Fr. Jolly publishes book on Emmanuel Christopher Loblack
He says Loblack is the greatest of Dominica's heroes
Father Clement Jolly CSsR argues, in his 20th book, that the late Emmanuel Christopher Loblack may be one of Dominica's greatest heroes who not only gave voice to the voiceless during a period when that was unthinkable, even crazy to do, but Loblack also helped form the Dominica Labour Party (DLP), a political party that, for better or for worse, has shaped the social and economic landscape of Dominica yesterday, today and forever.
"Loblack ranks head and shoulders above them all," writes Jolly. "The greatness of Emmanuel C. Loblack lay in that he resolved to change the society as it existed in Dominica, as he saw it."
Many will agree.
In his latest book, Fr. Jolly posits that E.C. Loblack was "not merely a trade unionists or a labour leader" but a man who "discovered a new vision for life."
The book, launched last Friday evening at the Fort Young Hotel, is entitled "In Search of a Just Society: The Mission of Emmanuel Christopher Loblack."
In the 252-page book, with a cover portrait of a stern-looking Loblack with greying hair, painted by renowned Dominican artist Earl Etienne, Jolly puts Loblack's tremendous contribution to industrial relations and political development of pre-independence Dominica in the spotlight; Jolly has amplified that bright light that shone from the face of E.C. Loblack as he fought for better working conditions for the vendor, the estate labourer, the housekeeper, the carpenter. And don't ever think that Loblack was an intellectual. He was an uneducated, poor, barely literate but a proud Dominican man from Grandbay. E. C. Loblack would be 118 years old today if he was alive. He died on 3 June 1995.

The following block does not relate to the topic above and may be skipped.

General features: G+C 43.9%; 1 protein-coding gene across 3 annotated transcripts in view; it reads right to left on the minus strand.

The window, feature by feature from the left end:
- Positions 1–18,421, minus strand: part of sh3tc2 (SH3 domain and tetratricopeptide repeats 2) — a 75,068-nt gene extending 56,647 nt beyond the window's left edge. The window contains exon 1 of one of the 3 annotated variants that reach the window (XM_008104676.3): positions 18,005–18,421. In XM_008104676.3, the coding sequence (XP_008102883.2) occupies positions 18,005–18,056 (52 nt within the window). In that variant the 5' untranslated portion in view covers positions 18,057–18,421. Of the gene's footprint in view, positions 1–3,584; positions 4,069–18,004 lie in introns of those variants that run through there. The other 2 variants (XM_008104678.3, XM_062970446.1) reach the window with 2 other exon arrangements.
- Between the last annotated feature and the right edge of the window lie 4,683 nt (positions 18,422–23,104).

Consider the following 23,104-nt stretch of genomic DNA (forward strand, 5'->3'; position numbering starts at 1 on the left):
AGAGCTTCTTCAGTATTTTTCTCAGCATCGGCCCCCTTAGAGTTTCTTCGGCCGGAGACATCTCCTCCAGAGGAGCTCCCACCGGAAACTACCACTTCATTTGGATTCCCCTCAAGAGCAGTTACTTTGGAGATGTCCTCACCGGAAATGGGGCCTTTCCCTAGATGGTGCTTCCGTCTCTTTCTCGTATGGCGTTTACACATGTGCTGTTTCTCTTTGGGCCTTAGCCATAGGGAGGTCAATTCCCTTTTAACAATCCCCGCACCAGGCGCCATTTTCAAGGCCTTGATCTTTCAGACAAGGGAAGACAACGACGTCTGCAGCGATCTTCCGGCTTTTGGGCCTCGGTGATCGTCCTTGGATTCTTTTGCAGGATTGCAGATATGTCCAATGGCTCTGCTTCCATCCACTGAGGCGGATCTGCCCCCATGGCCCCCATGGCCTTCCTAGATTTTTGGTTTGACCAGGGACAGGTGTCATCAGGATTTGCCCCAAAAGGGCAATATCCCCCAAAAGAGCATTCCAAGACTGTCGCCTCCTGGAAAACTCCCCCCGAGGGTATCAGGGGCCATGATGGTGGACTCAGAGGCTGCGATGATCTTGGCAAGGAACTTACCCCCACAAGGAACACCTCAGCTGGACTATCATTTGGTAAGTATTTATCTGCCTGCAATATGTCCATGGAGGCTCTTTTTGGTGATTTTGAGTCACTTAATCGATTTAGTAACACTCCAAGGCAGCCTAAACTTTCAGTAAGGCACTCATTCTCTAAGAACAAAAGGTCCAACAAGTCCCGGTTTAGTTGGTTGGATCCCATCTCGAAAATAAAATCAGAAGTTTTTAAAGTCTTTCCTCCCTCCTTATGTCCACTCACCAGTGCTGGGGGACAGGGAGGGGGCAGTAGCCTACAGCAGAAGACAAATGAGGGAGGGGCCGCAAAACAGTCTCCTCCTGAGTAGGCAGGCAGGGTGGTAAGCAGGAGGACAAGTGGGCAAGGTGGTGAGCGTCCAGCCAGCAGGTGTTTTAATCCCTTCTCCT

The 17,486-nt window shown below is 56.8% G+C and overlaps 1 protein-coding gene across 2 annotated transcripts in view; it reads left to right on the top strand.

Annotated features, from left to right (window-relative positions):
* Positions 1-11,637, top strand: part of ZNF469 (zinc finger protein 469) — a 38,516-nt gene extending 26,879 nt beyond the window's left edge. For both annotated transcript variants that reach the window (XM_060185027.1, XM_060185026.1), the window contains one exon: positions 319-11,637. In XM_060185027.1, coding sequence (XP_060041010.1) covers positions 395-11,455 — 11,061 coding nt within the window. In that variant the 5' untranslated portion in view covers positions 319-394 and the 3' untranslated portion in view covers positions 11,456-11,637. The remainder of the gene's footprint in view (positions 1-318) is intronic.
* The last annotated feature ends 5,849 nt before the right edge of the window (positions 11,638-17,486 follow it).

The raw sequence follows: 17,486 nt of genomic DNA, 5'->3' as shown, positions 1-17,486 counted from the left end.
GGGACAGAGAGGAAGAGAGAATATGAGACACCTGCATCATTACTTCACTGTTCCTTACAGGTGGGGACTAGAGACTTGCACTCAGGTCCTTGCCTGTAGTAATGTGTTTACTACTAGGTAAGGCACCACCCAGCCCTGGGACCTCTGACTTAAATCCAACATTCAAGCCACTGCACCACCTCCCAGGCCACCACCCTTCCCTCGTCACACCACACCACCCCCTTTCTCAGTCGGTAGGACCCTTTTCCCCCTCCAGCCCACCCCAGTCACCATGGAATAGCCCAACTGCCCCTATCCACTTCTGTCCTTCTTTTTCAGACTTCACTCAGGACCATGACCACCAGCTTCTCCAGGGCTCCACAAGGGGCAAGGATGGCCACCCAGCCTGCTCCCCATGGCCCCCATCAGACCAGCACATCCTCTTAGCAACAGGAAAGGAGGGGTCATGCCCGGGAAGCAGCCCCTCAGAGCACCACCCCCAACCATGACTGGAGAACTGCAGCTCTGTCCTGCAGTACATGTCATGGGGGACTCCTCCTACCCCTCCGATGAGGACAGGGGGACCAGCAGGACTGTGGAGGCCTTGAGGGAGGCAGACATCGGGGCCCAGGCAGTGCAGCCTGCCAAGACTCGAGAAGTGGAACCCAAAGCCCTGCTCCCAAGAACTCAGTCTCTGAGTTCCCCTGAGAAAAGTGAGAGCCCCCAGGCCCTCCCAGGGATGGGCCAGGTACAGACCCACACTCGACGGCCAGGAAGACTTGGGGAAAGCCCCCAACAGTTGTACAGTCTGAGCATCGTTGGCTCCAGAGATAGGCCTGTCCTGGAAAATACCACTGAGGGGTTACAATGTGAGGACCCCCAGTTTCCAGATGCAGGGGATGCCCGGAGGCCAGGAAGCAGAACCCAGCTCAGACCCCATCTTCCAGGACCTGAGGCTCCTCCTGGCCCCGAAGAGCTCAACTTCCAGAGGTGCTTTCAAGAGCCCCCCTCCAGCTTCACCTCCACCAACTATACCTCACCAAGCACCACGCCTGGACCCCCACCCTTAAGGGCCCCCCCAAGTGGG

And Fr. Jolly captures all of Loblack's brilliance and fortitude and vision in his search for justice, in his trademark simple language that reminds one of the prose of the world famous writer Earnest Hemingway.
For Jolly, history is everything: you cannot know your branches if you forgot your roots. And "In Search for a Just Society" Jolly puts Loblack's exploits in perspective by giving his readers a short course in Dominica's history. And being a priest Jolly's narrative contains the inevitable religious and spiritual outlook of Loblack's greatness.
So, you cannot know and correctly analyse the current Dominica Labour Party led by Roosevelt Skerrit without exploring the genesis of the DLP that Loblack formed in that small and dilapidated building that's situated next to the modern giant steel structure of the National Cooperative Credit Union on Independence Street , Roseau. Fr. Jolly says the proceeds of the book go towards a fund to renovate that building.